University of Cambridge > > CMIH Hub seminar series > Microstructure imaging with MRI, data-driven disease progression modelling, and other topics at UCL-CMIC

Microstructure imaging with MRI, data-driven disease progression modelling, and other topics at UCL-CMIC

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If you have a question about this talk, please contact Rachel Furner.

Joint CMIH-CCIMI seminar.

Daniel Alexander is Professor of Imaging Science in the Department of Computer Science at UCL and Director of UCL ’s Centre for Medical Image Computing (CMIC: His background is in Mathematics and Computer Science. His research interests are in medical imaging and computational modelling for healthcare applications. Primary application areas are in neurological disease and cancer. More information here:

I’ll give a brief overview of work at CMIC . Then my talk will focus on the work of the Microstructure Imaging Group (MIG: and the Progression of Neurological Disease (POND: initiative within CMIC . Microstructure imaging uses computational modelling and machine learning to gain biological specificity in MRI by targetting features of tissue microstructure normally only accessible through invasive histology. Examples that have recently made the leap to clinical utility include NODDI (Zhang et al Neuroimage 2012) for brain imaging and VERDICT (Panagiotaki et al Cancer Research 2014) for cancer imaging; I will describe the current state of the art and future potential. Data-driven disease progression models aim to combine multi-modal measurements from patients into holistic models of disease that support early diagnosis, fine-grained staging, and subtyping for refined prognosis and patient stratification. I will describe our work on the event-based model (Fonteijn et al Neuroimage 2012; Young et al Brain 2014) as well as a range of more sophisticated models currently in development within the EuroPOND project ( I’ll also mention briefly recent work on Image Quality Transfer (Alexander et al Neuroimage 2017) using machine learning propagate information from high quality images, e.g. from a specialist scanner, to lower quality but cheap or widely available images, e.g. from clinical systems.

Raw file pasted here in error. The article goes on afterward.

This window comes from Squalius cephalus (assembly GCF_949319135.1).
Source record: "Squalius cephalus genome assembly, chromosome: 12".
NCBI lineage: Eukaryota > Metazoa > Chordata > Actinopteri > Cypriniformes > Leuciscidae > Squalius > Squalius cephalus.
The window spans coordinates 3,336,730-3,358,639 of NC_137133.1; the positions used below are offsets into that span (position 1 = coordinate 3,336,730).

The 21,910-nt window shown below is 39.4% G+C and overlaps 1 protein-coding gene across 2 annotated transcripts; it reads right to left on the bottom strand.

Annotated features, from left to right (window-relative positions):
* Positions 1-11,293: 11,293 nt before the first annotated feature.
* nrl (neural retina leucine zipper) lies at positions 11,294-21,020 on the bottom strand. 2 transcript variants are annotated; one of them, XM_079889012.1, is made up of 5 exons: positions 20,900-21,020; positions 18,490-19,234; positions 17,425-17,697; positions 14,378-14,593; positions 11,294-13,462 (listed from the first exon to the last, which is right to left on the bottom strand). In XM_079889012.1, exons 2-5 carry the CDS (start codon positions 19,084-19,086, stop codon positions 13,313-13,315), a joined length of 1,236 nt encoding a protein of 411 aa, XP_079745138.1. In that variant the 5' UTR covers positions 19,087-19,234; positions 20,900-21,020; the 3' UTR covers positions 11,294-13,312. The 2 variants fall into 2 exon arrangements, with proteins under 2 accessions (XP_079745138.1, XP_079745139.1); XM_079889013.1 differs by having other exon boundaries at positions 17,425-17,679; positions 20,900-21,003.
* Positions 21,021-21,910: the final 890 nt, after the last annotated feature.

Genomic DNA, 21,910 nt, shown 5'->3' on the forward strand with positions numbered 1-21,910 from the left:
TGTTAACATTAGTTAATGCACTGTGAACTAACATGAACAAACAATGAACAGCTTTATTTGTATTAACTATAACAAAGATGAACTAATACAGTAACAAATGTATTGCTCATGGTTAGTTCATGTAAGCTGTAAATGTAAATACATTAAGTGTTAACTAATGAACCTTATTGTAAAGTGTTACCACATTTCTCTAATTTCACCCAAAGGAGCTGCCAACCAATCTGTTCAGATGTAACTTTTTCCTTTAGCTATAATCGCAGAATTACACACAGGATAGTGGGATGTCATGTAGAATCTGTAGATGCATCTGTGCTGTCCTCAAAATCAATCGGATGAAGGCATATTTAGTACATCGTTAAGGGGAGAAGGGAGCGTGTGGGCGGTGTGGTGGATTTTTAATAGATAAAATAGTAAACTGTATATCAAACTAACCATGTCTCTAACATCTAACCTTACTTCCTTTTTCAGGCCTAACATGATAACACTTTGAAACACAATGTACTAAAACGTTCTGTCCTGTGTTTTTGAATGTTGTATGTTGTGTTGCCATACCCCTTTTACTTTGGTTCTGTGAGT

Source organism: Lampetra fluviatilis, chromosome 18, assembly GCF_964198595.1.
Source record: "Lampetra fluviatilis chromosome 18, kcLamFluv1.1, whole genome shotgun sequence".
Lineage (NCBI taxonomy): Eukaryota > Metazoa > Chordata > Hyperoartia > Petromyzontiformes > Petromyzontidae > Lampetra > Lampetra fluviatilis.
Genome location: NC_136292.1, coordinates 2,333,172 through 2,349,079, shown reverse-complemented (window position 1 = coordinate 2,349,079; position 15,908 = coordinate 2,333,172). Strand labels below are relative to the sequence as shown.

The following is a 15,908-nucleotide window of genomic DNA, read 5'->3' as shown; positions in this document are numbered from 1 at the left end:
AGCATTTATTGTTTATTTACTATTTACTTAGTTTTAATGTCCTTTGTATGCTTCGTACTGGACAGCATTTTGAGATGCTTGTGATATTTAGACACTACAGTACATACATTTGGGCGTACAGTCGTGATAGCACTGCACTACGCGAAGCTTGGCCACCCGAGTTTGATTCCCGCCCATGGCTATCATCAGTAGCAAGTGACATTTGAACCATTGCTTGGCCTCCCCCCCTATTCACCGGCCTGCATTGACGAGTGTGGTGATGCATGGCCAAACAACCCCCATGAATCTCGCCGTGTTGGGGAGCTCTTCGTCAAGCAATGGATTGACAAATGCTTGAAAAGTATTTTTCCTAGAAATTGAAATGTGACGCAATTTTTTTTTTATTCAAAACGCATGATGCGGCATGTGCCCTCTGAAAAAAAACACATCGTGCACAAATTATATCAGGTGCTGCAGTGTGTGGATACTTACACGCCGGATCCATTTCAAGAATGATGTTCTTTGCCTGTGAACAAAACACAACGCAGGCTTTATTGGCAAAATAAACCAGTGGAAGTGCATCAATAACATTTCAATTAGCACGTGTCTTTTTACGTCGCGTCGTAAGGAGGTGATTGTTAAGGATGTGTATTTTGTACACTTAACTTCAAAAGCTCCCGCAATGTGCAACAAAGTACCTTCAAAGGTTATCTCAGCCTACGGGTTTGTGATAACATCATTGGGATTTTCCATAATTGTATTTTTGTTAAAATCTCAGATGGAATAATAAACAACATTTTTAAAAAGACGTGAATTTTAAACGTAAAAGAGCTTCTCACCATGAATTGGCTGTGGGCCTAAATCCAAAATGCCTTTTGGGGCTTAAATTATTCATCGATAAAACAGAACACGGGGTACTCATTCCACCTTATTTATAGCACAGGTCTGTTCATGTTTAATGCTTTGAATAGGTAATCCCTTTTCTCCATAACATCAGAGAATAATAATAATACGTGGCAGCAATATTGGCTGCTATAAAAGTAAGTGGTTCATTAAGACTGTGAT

This talk is part of the CMIH Hub seminar series series.

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